Next semester, the University Affairs and Gender Issues committees will present a comprehensive report assessing existing resources for gay, lesbian, bisexual, transgender and questioning (GLBTQ) students to determine what needs are currently not being met.
Even though many positive changes have emerged from Senate this year, the group still shoulders its fair share of shortcomings.
It became evident early in the new term that a few senators have a tendency to speak without a clear point, repeating comments with the type of nuanced wording that can only belong to an elected official. There are only so many ways to say the same thing, and senators who like the sound of their own voices should be careful not to wear them out.
The problem of repetition extends to committees who report the same news week after week. When a committee chair’s main news is that “the process is underway” for a particular project, a statement that becomes the only news reported to the Senate over the next few weeks, it appears that no progress has been made.
At other times, it appeared that a project’s feasibility was not fully considered or that the goal was inadequately pursued. An example is the proposal to put the TicketShare basketball ticket distribution program online, an idea that had been floating around Senate for months. But when the week of ticket distribution arrived, TicketShare was nowhere near the Web.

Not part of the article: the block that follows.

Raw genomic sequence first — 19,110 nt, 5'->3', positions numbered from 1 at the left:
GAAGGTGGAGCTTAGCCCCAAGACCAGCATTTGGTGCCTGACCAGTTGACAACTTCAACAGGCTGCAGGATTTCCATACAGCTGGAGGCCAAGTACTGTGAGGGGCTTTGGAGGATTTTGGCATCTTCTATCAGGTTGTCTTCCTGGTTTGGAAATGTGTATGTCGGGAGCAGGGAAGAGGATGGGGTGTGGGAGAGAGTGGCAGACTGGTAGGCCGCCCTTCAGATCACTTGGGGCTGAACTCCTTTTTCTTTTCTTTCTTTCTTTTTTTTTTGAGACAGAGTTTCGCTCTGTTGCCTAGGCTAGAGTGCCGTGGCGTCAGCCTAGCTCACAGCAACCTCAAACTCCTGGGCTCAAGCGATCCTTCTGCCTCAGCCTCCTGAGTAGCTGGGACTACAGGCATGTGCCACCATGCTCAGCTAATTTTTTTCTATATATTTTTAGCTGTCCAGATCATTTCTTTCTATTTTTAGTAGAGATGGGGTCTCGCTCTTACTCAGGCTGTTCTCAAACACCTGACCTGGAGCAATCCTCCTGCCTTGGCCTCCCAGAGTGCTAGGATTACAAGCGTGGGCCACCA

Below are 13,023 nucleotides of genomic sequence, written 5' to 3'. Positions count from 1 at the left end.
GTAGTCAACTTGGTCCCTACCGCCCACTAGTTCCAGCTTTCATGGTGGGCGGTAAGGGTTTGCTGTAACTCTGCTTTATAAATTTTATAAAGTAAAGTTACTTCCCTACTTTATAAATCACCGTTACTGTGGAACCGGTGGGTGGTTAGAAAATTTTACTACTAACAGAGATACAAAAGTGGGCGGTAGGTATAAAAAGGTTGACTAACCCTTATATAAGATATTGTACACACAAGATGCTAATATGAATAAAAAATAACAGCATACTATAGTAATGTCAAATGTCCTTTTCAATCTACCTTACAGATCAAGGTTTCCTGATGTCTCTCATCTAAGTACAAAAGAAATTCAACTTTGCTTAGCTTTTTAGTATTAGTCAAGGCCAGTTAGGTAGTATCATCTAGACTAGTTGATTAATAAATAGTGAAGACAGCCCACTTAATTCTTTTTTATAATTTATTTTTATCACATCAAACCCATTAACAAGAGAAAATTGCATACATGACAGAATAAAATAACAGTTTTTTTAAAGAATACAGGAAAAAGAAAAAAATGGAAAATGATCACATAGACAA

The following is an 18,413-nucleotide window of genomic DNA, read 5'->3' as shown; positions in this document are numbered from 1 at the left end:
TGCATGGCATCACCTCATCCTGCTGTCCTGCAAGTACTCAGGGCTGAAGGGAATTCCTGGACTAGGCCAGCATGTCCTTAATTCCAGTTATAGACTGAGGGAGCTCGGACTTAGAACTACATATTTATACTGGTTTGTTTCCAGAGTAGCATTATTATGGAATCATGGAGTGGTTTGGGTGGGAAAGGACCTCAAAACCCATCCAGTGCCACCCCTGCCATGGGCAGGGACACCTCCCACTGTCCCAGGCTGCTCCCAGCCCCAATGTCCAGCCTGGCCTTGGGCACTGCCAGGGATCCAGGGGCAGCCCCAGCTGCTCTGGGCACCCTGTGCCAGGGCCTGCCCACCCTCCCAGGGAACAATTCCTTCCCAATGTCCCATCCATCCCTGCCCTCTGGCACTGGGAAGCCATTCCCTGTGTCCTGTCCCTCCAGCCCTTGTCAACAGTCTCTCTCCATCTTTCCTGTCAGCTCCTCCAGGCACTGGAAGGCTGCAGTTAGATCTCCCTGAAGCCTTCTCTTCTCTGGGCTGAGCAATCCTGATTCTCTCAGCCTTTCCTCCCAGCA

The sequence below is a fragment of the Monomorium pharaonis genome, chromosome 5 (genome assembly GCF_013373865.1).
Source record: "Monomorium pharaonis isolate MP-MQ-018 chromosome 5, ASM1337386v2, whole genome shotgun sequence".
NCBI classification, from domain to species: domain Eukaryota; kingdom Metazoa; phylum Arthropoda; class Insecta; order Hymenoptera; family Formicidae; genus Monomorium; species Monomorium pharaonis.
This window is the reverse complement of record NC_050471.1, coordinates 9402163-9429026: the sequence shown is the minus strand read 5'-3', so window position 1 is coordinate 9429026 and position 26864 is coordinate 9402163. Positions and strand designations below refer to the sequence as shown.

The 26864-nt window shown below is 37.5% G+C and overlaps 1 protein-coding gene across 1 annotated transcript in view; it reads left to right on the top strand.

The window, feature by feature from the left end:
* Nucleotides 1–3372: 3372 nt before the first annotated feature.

Senate members justified the situation by saying they’d rather have a quality program tomorrow than a passable program today. When frustrations regarding basketball tickets have been mounting since last season, however, pushing an improved TicketShare system to next year doesn’t seem logical.
Less glaring is the truth that not everyone is a leader. This isn’t a characteristic unique to Student Senate or even this year’s group of senators, but it is nonetheless a weakness. This year’s committee chairs are exceptionally motivated, and their participation in the Senate’s affairs can easily overshadow that of the senators.
In order for the Senate to reach its potential for success, all members must take an active role and remember why they were elected – to serve as advocates for their dorm constituents and strive to improve campus life.
Halfway through the year, they’re well on their way.